Portland Center Stage William Shakespeare's A Midsummer Night's Dream Portland Oregon

push/FOLD: The many faces of Adam


As the audience entered the dimly lit AWOL Warehouse for push/FOLD’s world premiere of Samuel Hobbs’s Early, our first exposure was Hobbs himself, standing completely nude and still in the space. He remained in his stillness until the audience’s bustle of picking a space in the round had ceased.

With a downcast gaze and slightly torqued stance, Hobb’s posture recalled modern day Auguste Rodin’s Adam, a reinterpretation of Michelangelo’s The Creation of Adam in the Sistine Chapel. By pointing his fingers to the earth and collapsing in his upper body, Rodin’s Adam contrasts Michelangelo’s God-fearing, enlightened Adam, whose arm stretches towards a classically portrayed God-figure in the sky.

push/FOLD’s “Early” begins with a solo by Samuel Hobbs/Photo by Jingzi Zhao

During Early, Hobbs, who is push/FOLD’s artistic director, gives birth to multiple sides of himself, similar to the multiple interpretations of Adam throughout history. Hobbs has told me about a brief absence from dance when we had talked earlier in the week, and I asked him if Early was about a rebirth of himself. “’Early’ as a rebirth for myself?” he responded. “I think answering that might provide too much of a tangible thing to associate with a piece I’d like people to experience unadulterated.”

And so it went, the wonderful challenge of experiencing contemporary dance unadulterated.

The evening was a collage of duets, involving Hobbs and push/FOLD’s dancers, strung together by increasingly complex transitional periods that offered just as many questions as answers to what the preceding section could have meant and how it related to the following section. That cognitive ambiguity focused attention on the movement and its exploration of aspects of the human condition that are misunderstood or underrepresented in popular culture.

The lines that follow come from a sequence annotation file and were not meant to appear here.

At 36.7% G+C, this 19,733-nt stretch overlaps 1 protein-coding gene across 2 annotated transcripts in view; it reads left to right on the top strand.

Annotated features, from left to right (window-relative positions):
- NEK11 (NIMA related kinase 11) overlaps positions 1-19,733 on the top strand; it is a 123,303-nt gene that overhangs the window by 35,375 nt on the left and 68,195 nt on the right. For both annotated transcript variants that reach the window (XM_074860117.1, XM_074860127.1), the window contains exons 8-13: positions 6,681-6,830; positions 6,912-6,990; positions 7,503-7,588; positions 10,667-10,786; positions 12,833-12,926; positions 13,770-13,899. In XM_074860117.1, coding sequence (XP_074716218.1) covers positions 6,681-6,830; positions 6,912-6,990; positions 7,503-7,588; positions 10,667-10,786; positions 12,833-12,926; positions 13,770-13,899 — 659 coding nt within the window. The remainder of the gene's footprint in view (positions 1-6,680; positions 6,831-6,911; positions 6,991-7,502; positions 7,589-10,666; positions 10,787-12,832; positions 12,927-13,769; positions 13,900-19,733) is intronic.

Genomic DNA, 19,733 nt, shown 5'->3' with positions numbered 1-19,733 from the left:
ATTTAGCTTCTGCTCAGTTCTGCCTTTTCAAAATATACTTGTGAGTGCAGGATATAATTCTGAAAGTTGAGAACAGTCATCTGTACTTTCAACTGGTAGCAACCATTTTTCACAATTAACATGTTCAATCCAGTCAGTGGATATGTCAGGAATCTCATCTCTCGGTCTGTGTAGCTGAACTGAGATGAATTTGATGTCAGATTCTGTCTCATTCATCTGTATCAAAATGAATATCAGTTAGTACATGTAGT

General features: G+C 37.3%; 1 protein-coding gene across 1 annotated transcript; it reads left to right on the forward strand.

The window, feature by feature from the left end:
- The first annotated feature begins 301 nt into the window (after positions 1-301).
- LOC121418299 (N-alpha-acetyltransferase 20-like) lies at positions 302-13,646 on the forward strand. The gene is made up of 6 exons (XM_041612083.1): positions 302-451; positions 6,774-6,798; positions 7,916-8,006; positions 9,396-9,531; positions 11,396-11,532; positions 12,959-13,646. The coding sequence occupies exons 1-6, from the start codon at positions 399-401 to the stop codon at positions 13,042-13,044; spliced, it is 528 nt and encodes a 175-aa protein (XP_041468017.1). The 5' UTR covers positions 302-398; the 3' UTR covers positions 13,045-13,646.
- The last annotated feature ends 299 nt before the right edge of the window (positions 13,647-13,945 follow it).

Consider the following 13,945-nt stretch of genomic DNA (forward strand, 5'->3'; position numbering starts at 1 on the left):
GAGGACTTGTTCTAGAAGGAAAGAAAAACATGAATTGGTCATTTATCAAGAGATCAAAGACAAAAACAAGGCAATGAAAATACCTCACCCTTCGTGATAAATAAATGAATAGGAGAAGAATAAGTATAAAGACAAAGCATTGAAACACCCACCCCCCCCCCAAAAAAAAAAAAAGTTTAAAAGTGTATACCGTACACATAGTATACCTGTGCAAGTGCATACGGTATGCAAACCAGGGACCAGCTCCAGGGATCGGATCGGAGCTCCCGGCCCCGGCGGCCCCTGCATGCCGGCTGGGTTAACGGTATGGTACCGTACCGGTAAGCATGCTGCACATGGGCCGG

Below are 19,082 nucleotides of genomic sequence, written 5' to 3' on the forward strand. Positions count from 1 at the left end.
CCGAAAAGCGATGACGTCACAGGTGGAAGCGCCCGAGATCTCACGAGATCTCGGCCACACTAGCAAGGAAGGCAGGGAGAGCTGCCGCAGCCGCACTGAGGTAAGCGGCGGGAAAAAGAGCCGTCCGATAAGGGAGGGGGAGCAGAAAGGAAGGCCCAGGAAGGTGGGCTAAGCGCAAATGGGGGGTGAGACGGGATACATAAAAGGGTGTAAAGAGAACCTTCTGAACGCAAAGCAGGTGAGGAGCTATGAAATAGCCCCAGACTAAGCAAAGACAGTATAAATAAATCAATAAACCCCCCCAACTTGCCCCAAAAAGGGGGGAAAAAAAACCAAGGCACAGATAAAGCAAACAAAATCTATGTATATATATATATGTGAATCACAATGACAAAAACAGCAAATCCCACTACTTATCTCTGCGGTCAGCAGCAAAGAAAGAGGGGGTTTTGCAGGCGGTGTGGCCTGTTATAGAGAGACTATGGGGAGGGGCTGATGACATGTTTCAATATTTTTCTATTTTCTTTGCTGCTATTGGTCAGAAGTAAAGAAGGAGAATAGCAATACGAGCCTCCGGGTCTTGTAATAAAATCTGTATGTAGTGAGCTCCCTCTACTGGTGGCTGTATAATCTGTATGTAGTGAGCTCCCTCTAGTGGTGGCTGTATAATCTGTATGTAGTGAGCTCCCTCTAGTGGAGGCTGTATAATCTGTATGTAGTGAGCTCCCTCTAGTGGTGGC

The intimacy of the beginning image continued throughout the dance. push/FOLD dancer Briley Jozwiak made a quiet entrance that foreshadowed the duet that was to follow. Her movements alongside Hobbs, both dancing completely nude, were choreographed yet filled with vulnerability and humanity. There was nothing abrasive about their lack of clothing… no boundaries overstepped. Rather, the choreography and lighting offered the audience a chance to take a break from the everyday task of masking our nature and witness the human body in its freest form, full of nuances and beauty, quiet pain and longing.

Briley Jozwiak and Samuel Hobbes in push/FOLD’s “Early”/Photo by Jingzi Zhao

Jozwiak and Hobbs’s duet floated between two realms of existence—our lives inside the everyday technology-driven world and another that outlines every tone of what it means to be alive inside a human body. The effect came from their mastery of dance technique and that mysterious quality known as “stage presence,” which swallows up the air in the room and locking everyone’s gaze intently on the dancers. In this, the duet was a precursor for the sections of Early to come.

As the Hobbs and Jozwiak duet came to an end, company member Jessica Evans entered into the space carrying Hobb’s clothes, which she offered to him in the same slowed-down tempo that had marked the duet. A certain sadness ensued as Hobbs dressed himself—establishing a physical and metaphorical boundary that now separated himself from everyone in the room. This boundary was complemented by the space Hobbs and Evans kept between themselves, and when they finally collided in movement, a new section of the work began to blossom, bringing with it a melancholy and somewhat frantic spring.

Though the choreography mimicked that of Hobb’s motion during the nude duet, there was an urgency and tenacious grasp in the partnerwork that had not existed between Hobbs and Jozwiak. During the Evans’ duet, the craft of choreographing Early in the round shone through. Off-kilter lifts, rotating and swooping movements that circled the space, and a general sense of shifting planes created an incredibly dynamic performance in a relatively small space. push/FOLD simultaneously ebbs and flows between movement that seems improvisational in nature and the precision of well-rehearsed choreography.